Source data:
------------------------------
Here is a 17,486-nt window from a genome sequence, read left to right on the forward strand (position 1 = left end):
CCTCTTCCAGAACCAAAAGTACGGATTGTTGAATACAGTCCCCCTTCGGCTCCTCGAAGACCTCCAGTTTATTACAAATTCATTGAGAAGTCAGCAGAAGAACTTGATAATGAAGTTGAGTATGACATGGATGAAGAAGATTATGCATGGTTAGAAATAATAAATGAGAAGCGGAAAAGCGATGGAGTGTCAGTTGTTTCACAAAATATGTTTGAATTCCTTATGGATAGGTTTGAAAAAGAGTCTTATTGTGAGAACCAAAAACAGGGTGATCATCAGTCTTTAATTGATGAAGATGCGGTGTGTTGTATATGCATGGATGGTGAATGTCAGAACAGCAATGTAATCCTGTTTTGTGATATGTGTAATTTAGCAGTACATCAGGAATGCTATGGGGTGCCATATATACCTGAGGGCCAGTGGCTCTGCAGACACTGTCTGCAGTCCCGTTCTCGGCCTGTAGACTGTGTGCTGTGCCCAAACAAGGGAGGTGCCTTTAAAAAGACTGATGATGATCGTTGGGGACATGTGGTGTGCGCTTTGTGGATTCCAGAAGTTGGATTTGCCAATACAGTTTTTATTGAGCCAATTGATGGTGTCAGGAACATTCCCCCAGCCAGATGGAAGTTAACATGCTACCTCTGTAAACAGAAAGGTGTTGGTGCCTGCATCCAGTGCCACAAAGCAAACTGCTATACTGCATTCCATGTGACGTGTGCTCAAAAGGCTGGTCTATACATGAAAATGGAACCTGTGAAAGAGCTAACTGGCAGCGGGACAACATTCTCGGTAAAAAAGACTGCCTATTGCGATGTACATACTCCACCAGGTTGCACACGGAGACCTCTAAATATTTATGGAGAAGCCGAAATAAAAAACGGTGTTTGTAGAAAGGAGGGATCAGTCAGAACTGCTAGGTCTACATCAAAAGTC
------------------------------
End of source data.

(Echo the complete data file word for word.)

Here is a 17,486-nt window from a genome sequence, read left to right on the forward strand (position 1 = left end):
CCTCTTCCAGAACCAAAAGTACGGATTGTTGAATACAGTCCCCCTTCGGCTCCTCGAAGACCTCCAGTTTATTACAAATTCATTGAGAAGTCAGCAGAAGAACTTGATAATGAAGTTGAGTATGACATGGATGAAGAAGATTATGCATGGTTAGAAATAATAAATGAGAAGCGGAAAAGCGATGGAGTGTCAGTTGTTTCACAAAATATGTTTGAATTCCTTATGGATAGGTTTGAAAAAGAGTCTTATTGTGAGAACCAAAAACAGGGTGATCATCAGTCTTTAATTGATGAAGATGCGGTGTGTTGTATATGCATGGATGGTGAATGTCAGAACAGCAATGTAATCCTGTTTTGTGATATGTGTAATTTAGCAGTACATCAGGAATGCTATGGGGTGCCATATATACCTGAGGGCCAGTGGCTCTGCAGACACTGTCTGCAGTCCCGTTCTCGGCCTGTAGACTGTGTGCTGTGCCCAAACAAGGGAGGTGCCTTTAAAAAGACTGATGATGATCGTTGGGGACATGTGGTGTGCGCTTTGTGGATTCCAGAAGTTGGATTTGCCAATACAGTTTTTATTGAGCCAATTGATGGTGTCAGGAACATTCCCCCAGCCAGATGGAAGTTAACATGCTACCTCTGTAAACAGAAAGGTGTTGGTGCCTGCATCCAGTGCCACAAAGCAAACTGCTATACTGCATTCCATGTGACGTGTGCTCAAAAGGCTGGTCTATACATGAAAATGGAACCTGTGAAAGAGCTAACTGGCAGCGGGACAACATTCTCGGTAAAAAAGACTGCCTATTGCGATGTACATACTCCACCAGGTTGCACACGGAGACCTCTAAATATTTATGGAGAAGCCGAAATAAAAAACGGTGTTTGTAGAAAGGAGGGATCAGTCAGAACTGCTAGGTCTACATCAAAAGTC